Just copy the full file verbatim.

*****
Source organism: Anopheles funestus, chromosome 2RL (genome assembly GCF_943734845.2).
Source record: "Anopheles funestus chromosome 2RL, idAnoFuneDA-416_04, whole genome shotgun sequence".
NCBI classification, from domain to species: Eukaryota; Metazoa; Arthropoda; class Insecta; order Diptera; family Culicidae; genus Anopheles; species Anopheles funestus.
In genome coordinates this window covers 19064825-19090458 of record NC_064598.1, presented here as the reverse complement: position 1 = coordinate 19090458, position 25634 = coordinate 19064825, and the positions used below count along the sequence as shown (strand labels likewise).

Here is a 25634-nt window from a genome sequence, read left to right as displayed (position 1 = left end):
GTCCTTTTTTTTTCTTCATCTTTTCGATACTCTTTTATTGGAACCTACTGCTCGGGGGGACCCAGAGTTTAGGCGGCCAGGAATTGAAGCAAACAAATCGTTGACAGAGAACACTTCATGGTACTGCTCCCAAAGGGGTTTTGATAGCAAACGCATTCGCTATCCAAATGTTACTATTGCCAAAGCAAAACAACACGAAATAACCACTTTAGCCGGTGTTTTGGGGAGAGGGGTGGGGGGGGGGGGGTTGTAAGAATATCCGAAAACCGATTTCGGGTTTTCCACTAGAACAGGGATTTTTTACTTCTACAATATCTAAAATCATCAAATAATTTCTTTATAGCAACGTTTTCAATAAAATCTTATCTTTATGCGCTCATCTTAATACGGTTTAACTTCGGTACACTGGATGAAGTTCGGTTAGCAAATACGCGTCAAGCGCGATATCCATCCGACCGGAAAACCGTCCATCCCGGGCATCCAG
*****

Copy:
Source organism: Anopheles funestus, chromosome 2RL (genome assembly GCF_943734845.2).
Source record: "Anopheles funestus chromosome 2RL, idAnoFuneDA-416_04, whole genome shotgun sequence".
NCBI classification, from domain to species: Eukaryota; Metazoa; Arthropoda; class Insecta; order Diptera; family Culicidae; genus Anopheles; species Anopheles funestus.
In genome coordinates this window covers 19064825-19090458 of record NC_064598.1, presented here as the reverse complement: position 1 = coordinate 19090458, position 25634 = coordinate 19064825, and the positions used below count along the sequence as shown (strand labels likewise).

Here is a 25634-nt window from a genome sequence, read left to right as displayed (position 1 = left end):
GTCCTTTTTTTTTCTTCATCTTTTCGATACTCTTTTATTGGAACCTACTGCTCGGGGGGACCCAGAGTTTAGGCGGCCAGGAATTGAAGCAAACAAATCGTTGACAGAGAACACTTCATGGTACTGCTCCCAAAGGGGTTTTGATAGCAAACGCATTCGCTATCCAAATGTTACTATTGCCAAAGCAAAACAACACGAAATAACCACTTTAGCCGGTGTTTTGGGGAGAGGGGTGGGGGGGGGGGGGTTGTAAGAATATCCGAAAACCGATTTCGGGTTTTCCACTAGAACAGGGATTTTTTACTTCTACAATATCTAAAATCATCAAATAATTTCTTTATAGCAACGTTTTCAATAAAATCTTATCTTTATGCGCTCATCTTAATACGGTTTAACTTCGGTACACTGGATGAAGTTCGGTTAGCAAATACGCGTCAAGCGCGATATCCATCCGACCGGAAAACCGTCCATCCCGGGCATCCAG